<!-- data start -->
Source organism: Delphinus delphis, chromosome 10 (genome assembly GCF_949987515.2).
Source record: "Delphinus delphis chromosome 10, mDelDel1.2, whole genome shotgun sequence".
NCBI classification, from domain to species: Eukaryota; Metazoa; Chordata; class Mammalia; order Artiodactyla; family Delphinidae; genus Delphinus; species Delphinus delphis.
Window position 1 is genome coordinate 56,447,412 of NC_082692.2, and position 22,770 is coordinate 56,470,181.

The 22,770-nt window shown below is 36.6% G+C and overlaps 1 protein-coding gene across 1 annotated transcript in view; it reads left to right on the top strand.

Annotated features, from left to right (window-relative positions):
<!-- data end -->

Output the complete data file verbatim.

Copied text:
Source organism: Delphinus delphis, chromosome 10 (genome assembly GCF_949987515.2).
Source record: "Delphinus delphis chromosome 10, mDelDel1.2, whole genome shotgun sequence".
NCBI classification, from domain to species: Eukaryota; Metazoa; Chordata; class Mammalia; order Artiodactyla; family Delphinidae; genus Delphinus; species Delphinus delphis.
Window position 1 is genome coordinate 56,447,412 of NC_082692.2, and position 22,770 is coordinate 56,470,181.

The 22,770-nt window shown below is 36.6% G+C and overlaps 1 protein-coding gene across 1 annotated transcript in view; it reads left to right on the top strand.

Annotated features, from left to right (window-relative positions):